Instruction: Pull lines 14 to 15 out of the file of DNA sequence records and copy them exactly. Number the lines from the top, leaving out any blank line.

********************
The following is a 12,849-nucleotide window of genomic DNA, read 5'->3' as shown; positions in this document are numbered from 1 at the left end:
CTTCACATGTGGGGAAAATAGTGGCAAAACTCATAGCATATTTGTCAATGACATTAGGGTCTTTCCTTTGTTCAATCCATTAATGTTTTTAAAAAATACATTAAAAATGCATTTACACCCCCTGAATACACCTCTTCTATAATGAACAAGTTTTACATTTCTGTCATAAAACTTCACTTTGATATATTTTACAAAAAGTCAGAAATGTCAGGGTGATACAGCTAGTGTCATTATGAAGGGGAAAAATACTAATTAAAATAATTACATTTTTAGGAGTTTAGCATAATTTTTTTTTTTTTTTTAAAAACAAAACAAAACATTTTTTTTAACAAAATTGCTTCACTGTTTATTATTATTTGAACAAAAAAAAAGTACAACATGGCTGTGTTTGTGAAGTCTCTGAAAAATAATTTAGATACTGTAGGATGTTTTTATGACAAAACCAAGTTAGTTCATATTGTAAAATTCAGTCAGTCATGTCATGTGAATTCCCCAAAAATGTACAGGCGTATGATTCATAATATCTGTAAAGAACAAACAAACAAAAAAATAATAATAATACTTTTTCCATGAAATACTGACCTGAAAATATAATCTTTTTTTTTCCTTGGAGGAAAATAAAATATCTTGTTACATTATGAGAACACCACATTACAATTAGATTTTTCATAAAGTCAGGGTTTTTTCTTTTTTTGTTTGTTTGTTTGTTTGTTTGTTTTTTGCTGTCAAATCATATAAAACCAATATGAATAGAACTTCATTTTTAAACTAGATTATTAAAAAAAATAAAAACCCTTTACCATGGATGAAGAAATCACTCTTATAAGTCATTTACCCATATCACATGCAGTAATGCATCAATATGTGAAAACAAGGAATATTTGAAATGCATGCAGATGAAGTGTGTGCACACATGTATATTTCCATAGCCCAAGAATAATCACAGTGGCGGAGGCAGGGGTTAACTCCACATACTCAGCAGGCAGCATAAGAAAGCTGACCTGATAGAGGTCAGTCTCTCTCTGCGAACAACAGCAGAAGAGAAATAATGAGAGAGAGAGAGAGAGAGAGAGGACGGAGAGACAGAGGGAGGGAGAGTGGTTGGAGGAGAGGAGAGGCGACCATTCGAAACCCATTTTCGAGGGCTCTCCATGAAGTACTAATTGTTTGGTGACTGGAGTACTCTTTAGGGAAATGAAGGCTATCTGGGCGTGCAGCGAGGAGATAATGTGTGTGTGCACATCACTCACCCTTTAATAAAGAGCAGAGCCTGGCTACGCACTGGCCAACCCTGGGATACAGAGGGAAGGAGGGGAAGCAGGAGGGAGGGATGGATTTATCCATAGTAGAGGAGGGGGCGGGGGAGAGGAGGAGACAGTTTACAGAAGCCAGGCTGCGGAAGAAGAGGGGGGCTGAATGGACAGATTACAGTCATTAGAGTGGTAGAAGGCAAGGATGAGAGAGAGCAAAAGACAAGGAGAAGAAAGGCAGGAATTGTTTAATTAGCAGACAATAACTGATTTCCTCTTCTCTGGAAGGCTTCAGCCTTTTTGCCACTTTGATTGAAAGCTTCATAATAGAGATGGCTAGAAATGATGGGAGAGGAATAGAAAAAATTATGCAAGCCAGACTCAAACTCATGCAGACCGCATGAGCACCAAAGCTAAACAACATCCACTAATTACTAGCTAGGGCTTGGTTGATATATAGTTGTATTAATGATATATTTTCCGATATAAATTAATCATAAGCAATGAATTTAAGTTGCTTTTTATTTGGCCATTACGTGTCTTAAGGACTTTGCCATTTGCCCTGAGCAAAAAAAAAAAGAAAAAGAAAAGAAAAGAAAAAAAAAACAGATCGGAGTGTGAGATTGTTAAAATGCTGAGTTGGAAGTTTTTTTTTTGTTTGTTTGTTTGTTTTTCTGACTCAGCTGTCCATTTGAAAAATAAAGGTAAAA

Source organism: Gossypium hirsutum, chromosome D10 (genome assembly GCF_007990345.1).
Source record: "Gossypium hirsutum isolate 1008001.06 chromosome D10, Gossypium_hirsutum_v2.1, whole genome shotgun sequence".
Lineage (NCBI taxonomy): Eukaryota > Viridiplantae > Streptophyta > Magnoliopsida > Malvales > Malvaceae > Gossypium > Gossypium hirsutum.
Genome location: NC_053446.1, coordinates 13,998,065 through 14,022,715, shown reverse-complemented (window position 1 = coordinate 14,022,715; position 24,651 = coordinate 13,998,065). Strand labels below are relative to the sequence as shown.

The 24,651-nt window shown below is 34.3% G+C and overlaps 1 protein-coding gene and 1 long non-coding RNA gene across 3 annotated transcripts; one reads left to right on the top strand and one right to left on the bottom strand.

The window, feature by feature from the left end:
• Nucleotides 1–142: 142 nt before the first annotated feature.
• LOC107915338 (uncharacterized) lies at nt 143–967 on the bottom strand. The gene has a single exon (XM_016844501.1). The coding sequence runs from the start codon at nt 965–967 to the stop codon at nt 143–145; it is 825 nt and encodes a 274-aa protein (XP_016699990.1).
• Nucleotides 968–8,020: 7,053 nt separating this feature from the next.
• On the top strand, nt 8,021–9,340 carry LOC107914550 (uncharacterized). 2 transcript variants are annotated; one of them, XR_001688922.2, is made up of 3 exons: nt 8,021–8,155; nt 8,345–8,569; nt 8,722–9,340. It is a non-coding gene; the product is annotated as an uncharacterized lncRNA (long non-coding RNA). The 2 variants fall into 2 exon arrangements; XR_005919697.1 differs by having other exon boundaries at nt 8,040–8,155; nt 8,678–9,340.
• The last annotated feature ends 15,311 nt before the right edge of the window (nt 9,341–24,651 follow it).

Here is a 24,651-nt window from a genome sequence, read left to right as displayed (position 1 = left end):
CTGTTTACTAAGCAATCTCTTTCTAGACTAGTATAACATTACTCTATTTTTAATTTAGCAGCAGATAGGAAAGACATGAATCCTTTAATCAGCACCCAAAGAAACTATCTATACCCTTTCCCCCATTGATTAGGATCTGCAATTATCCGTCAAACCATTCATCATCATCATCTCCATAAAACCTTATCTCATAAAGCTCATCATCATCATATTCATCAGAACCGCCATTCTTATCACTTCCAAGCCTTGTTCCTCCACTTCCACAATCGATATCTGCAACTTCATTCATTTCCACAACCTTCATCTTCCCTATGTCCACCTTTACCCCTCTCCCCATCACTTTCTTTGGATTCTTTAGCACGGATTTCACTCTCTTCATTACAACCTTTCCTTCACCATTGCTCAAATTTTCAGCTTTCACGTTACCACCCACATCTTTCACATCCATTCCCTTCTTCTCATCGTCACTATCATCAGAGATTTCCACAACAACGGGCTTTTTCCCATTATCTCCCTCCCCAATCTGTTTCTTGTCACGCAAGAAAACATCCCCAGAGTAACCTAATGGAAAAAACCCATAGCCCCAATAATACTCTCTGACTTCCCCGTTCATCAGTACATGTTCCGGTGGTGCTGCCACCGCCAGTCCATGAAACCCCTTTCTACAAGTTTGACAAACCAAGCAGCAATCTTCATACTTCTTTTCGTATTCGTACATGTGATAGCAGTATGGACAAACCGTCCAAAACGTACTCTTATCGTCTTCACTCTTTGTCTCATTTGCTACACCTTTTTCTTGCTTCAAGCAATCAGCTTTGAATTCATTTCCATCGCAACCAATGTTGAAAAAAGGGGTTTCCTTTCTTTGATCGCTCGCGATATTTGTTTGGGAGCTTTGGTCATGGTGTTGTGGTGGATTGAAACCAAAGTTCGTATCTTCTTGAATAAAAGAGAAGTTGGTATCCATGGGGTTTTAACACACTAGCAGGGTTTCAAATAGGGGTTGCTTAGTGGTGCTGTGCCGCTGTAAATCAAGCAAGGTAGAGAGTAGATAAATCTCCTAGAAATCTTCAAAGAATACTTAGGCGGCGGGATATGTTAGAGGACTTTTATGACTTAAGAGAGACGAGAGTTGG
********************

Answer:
Here is a 24,651-nt window from a genome sequence, read left to right as displayed (position 1 = left end):
CTGTTTACTAAGCAATCTCTTTCTAGACTAGTATAACATTACTCTATTTTTAATTTAGCAGCAGATAGGAAAGACATGAATCCTTTAATCAGCACCCAAAGAAACTATCTATACCCTTTCCCCCATTGATTAGGATCTGCAATTATCCGTCAAACCATTCATCATCATCATCTCCATAAAACCTTATCTCATAAAGCTCATCATCATCATATTCATCAGAACCGCCATTCTTATCACTTCCAAGCCTTGTTCCTCCACTTCCACAATCGATATCTGCAACTTCATTCATTTCCACAACCTTCATCTTCCCTATGTCCACCTTTACCCCTCTCCCCATCACTTTCTTTGGATTCTTTAGCACGGATTTCACTCTCTTCATTACAACCTTTCCTTCACCATTGCTCAAATTTTCAGCTTTCACGTTACCACCCACATCTTTCACATCCATTCCCTTCTTCTCATCGTCACTATCATCAGAGATTTCCACAACAACGGGCTTTTTCCCATTATCTCCCTCCCCAATCTGTTTCTTGTCACGCAAGAAAACATCCCCAGAGTAACCTAATGGAAAAAACCCATAGCCCCAATAATACTCTCTGACTTCCCCGTTCATCAGTACATGTTCCGGTGGTGCTGCCACCGCCAGTCCATGAAACCCCTTTCTACAAGTTTGACAAACCAAGCAGCAATCTTCATACTTCTTTTCGTATTCGTACATGTGATAGCAGTATGGACAAACCGTCCAAAACGTACTCTTATCGTCTTCACTCTTTGTCTCATTTGCTACACCTTTTTCTTGCTTCAAGCAATCAGCTTTGAATTCATTTCCATCGCAACCAATGTTGAAAAAAGGGGTTTCCTTTCTTTGATCGCTCGCGATATTTGTTTGGGAGCTTTGGTCATGGTGTTGTGGTGGATTGAAACCAAAGTTCGTATCTTCTTGAATAAAAGAGAAGTTGGTATCCATGGGGTTTTAACACACTAGCAGGGTTTCAAATAGGGGTTGCTTAGTGGTGCTGTGCCGCTGTAAATCAAGCAAGGTAGAGAGTAGATAAATCTCCTAGAAATCTTCAAAGAATACTTAGGCGGCGGGATATGTTAGAGGACTTTTATGACTTAAGAGAGACGAGAGTTGG